Deb Thomas. I’m originally from the warm and humid environment of Darwin in Australia.
Unfortunately, now I’m in Canberra. Freezing!

2. What do you do for a living?
I manage government websites. I’ve spent quite a few years at the Department of Industry, Innovation and Science running the web team, and I’m currently doing a secondment at the Australian Treasury, where at last count we have over 20 websites to manage.

3. Favourite band and/or artist?
Probably The Beatles – a classic band that will always be up there (I’ll be seeing Paul
McCartney live in concert at the end of the year which is quite exciting). Also really enjoy
listening to Angus and Julia Stone who produce some great music. Of the Disney movie
soundtracks I have to listen to at home, Moana is the least irritating.

4. Creature of habit or maverick thinker?
I’m quite a creature of habit socially – as in, I’ll habitually cancel any plans we make or hope that someone else cancels them. At work, I would say I’m much more maverick: “why do it the way you’ve always done it when you could do it better and easier?”

5. Biscuits – dunk or leave unsullied?
I don’t drink tea…. The shock of everyone dropping their cups of tea at this very moment. All of my biscuits are unsullied.

6. What does digital democracy mean to you (or maybe, what should digital democracy mean)?
Digital democracy is the next step in citizen engagement. It allows everyone to be given the same platform – it levels the ground for everyone to offer their voice, opinion and needs to government and corporations. The availability of the internet in Australia means that very few miss out and we can all impact policy development.

7. Where do you see the field of digital democracy/ digital engagement in ten years?
Opportunities and pitfalls?
I think that citizen engagement through digital tools will be a lot bigger than it is now; it will hopefully be the default step government takes with stakeholder engagement.

The reach provided will be increased in an easy and cost-effective manner which in turn will allow more to engagement opportunities, giving government a richer context to work with.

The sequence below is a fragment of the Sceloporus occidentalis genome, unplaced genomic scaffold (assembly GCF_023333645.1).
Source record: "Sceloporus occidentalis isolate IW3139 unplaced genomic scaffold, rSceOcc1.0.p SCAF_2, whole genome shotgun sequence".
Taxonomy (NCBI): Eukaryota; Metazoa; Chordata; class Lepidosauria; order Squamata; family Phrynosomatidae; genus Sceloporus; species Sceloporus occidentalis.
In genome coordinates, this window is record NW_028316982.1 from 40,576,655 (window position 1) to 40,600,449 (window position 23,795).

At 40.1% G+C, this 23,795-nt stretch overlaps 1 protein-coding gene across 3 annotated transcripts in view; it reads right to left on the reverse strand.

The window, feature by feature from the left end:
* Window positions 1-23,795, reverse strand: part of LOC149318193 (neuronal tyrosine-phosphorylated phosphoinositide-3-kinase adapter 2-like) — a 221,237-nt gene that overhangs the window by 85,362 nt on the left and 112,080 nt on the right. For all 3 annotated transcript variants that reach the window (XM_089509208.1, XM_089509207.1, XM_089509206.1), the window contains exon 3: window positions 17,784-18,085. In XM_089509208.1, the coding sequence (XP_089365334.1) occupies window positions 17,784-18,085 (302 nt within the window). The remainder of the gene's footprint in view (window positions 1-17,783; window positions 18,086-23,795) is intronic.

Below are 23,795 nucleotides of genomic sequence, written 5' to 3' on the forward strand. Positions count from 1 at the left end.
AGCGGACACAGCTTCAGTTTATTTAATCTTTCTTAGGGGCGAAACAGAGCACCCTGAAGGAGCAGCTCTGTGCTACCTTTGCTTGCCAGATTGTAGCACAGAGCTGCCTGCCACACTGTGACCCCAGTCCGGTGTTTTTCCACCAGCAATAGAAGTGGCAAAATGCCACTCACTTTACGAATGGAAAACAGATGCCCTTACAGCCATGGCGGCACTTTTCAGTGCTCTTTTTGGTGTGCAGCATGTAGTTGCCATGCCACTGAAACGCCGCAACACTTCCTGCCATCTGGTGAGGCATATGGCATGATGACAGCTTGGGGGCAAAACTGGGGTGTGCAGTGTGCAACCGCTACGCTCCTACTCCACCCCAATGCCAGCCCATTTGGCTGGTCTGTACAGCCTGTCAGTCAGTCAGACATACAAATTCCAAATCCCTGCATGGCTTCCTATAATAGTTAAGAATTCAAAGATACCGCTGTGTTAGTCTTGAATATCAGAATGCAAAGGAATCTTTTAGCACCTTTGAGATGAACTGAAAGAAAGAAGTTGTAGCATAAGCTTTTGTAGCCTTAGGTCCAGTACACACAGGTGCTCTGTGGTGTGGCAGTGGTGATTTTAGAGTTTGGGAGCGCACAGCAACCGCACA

The downside to this will be if we can’t find a way to improve the level of conversation we (as a society), have online – the too-fast turnaround of information, the summary versions
rather than the full picture and people’s obsession with trolling leads to a less valuable

If we can all mature to use the digital tools for a meaningful conversation, then we will see much more input and value given to those with the quietest voice. And hopefully some hashtags disappear (#fakenews).

8. Best project you’ve worked on at Treasury? Are there any projects coming up that you would like to highlight?
Working through the delivery of the Commonwealth Budget was very interesting – so much going on that I didn’t understand, but I was surrounded by lots of very smart and dedicated people working hard.

9. Any shout-outs?
The Department of Industry and Australian Treasury for allowing me to encourage new tools and be digital, and all the people who work here who come to me and let me take them into the world of web.

And James from Delib who lets me ask questions multiple times and understands that I have never completed the task I said I was going to do!


There we go – finishing up with a compliment we didn’t even fish for! Thanks to Deb for the insight into her work, thoughts and views on the digital space and stakeholder engagement. We look forward to following the digital transformation at Treasury.

We’re Hiring – Office Manager

Delib is a global digital democracy company of around 25 people, providing digital tools to connect citizens with government. Our main office, a grade 2 listed building, is on King Street in Bristol and we have staff working in Australia and New Zealand. Here in the UK, we share the Bristol office with our sister company, Rubber Republic, who write, shoot and distribute fantastic online films. We are a well-established and growing business.

We’re looking for a new Office Manager for Delib (we’re also recruiting for another new Office Manager for Rubber Republic). The Office Manager role is integral to the support and success of Delib and you will have a lot of autonomy and accountability from day one. Your colleagues are excellent, the working environment is open and friendly and the role carries a lot of responsibility and trust.

Your role is split into two:

  1. Supporting Delib staff in Australia, New Zealand and the UK. This includes a wide range of company operations, including (but not limited to) HR, recruitment, event support, finance, systems, suppliers and information security.